BC Seed Resources

BC Seed Resources

Use our BC Seed Resources Directory to search through all of our website resource listings. Select categories to narrow your search. Know of a resource that’s missing? Let us know and we’ll add it!

BC Seed in the News

UBC Farm to Launch Sustainable Food Website at Beet-Tasting Event
Georgia Straight

Here's a case in which research yields tasty results. Nonprofit society FarmFolk CityFolk and the Centre for Sustainable Food System at UBC Farm will hold an event entitled Seeds of Knowledge: A Research Showcase and Beet Tasting at the UBC Farm. Research at UBC Farm will be spotlighted, and will include a guide tour of the farm and University of the Fraser Valley and Kwantlen Polytechnic University researchers in attendance to share their knowledge. As UBC Farm has held annual beet-tastings in...

Row by Row: BC Seed Trials and Seedy Sunday
Cowichan Valley Citizen

As soon as days begin to get longer and the winter cold starts to fade gardeners, like over-wintering plants, get restless. Leafing through seed catalogues and flipping through seed racks is an annual rite of passage into the new year. This time of year gardeners and small farmers alike also look forward to Seedy Saturday and Sunday events across B.C. Foster Richardson of Hilldown Farm gets pretty excited about seed. He’s working with Cowichan Green Community to organize the 2018 Seedy Sunday in...

B.C. Researchers Focus on Vegetable Seeds
Western Producer

The British Columbia Seed Trials project is working to assist the province’s vegetable seed business. Variety trials and other seed-related research is underway to help farmers identify crops and and varieties that have a strong potential for the seed industry in B.C., according to Alexandra Lyon, a postdoctoral fellow with the University of British Columbia. “The reason we want to get involved with supporting the vegetable seed industry here is to create opportunities in local agriculture becau...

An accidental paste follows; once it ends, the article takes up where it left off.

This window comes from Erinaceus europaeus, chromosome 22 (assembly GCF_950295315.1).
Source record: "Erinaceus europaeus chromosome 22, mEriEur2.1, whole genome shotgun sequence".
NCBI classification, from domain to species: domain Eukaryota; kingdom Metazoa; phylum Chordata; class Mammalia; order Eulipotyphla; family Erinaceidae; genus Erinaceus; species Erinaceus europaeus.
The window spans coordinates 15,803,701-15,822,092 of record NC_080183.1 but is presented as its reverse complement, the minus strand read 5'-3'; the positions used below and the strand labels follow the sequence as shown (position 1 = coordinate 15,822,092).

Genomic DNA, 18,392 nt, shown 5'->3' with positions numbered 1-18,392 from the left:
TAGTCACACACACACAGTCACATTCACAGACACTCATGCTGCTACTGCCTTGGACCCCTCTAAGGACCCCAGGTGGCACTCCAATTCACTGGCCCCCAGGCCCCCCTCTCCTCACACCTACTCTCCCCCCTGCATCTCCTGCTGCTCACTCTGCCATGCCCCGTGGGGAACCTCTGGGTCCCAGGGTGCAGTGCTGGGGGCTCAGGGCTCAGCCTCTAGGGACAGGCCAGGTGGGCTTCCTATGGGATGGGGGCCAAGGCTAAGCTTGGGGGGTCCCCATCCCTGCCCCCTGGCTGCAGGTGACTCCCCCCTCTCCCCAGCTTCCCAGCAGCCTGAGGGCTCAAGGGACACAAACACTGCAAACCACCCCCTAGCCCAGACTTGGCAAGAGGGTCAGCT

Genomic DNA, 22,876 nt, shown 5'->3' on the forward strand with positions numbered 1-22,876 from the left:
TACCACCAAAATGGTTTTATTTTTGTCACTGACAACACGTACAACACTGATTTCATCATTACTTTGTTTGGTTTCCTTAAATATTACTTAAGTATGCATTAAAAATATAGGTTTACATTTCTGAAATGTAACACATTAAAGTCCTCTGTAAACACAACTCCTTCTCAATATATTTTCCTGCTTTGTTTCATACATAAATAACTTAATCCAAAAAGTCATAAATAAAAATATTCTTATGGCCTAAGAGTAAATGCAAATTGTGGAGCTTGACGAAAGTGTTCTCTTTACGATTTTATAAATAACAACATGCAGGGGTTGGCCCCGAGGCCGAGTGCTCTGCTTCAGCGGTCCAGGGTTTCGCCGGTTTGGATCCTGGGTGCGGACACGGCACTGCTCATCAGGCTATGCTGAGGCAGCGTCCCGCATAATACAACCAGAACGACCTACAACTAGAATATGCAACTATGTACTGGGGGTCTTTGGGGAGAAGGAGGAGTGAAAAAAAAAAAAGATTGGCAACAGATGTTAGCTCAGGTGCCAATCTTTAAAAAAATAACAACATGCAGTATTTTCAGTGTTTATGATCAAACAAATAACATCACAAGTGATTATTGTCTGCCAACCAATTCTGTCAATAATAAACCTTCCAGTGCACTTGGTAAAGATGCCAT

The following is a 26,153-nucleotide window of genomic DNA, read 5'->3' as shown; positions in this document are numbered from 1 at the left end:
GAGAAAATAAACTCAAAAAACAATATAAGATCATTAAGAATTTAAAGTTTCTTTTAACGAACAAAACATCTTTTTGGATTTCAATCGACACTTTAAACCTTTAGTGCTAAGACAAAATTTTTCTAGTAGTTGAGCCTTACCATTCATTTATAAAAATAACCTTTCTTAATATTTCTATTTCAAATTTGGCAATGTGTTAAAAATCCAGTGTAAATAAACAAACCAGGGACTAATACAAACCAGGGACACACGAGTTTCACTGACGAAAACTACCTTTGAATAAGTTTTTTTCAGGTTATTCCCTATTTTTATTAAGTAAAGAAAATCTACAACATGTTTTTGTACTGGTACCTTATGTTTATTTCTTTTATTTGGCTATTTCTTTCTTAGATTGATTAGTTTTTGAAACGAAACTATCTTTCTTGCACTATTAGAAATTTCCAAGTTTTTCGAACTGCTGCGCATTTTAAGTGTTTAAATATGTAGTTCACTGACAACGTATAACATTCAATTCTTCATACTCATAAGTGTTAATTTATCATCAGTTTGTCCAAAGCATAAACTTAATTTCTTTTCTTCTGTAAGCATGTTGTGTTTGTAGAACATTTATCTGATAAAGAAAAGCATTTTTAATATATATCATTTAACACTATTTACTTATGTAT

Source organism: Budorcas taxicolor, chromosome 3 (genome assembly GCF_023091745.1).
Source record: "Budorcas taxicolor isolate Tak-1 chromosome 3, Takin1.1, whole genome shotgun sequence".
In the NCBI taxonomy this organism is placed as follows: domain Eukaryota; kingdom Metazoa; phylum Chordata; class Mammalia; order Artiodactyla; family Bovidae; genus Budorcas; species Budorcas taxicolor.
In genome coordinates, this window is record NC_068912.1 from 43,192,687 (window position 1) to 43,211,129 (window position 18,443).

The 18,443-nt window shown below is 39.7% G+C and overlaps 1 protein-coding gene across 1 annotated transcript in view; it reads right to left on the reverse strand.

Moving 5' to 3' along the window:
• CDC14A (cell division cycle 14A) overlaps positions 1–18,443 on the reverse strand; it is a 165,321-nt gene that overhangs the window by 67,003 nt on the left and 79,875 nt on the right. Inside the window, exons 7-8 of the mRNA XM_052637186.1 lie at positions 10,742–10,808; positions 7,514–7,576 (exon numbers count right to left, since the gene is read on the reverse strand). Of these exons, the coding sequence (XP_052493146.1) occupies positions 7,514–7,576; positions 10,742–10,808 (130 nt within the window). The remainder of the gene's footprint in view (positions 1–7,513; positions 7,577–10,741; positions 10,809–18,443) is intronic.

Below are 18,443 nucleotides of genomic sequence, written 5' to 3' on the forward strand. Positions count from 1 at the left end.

Heavenly Roots Folks Part of Seedy Saturday Fervour
Gulf Islands Driftwood

As soon as days begin to get longer and the winter cold starts to fade, gardeners, like the over-wintering plants, get restless. Leafing through seed catalogues and flipping through seed racks is an annual rite of passage. This time of year gardeners and small farmers alike look forward to Seedy Saturday. Seedy Saturday serves as a re-opening of the gardening season on Salt Spring Island and a way for farmers and gardeners to reconnect after a winter’s rest. This year the event features a seed s...

The BC Seed Gathering
The BC Seed Gathering
BC Organic Grower

The BC Seed Gathering is not your typical conference. The foundation of the event is a deep commitment to responding to community needs and providing a place for experienced and new seed growers to come together to learn, network and strategize together. The Gatherings are a connection point and forum to discuss what is needed to propel BC seed systems forward. At the 2012 Gathering plans for the BC Eco Seed Co-op were hatched. The Co-op was launched at the 2014 Gathering and 2017 offered an opp...

Seed Growers Find Support at Gathering
Country Life in BC

RICHMOND – Information sharing and engagement is more important than oneway presentations at the annual BC Seed Gathering, now in its fifth year. Organized by Keeley Nixon with Farm Folk/City Folk’s Chris Thoreau and Shauna MacKinnon, the event attracted about 100 enthusiasts. Kwantlen Polytechnic University in Richmond was the main venue for proceedings, and gave attendees a glimpse of the new KPU seed lab in addition to the collective nature of the gathering itself. “It’s unlike a lot of gathe...

Scaling Up Ecological Seed Production
BC Organic Grower

British Columbia is home to a vegetable industry worth $2.8 billion annually, but nearly every seed planted to grow those veggies is produced outside of Canada. While local, organic vegetable production is on the upswing, seed production is lagging. That may not appear to be a problem when browsing through a thick seed catalogue, but behind the seeming abundance of seed available there is a narrowing of diversity and neglect of varieties that perform well under organic or non-industrial agricult...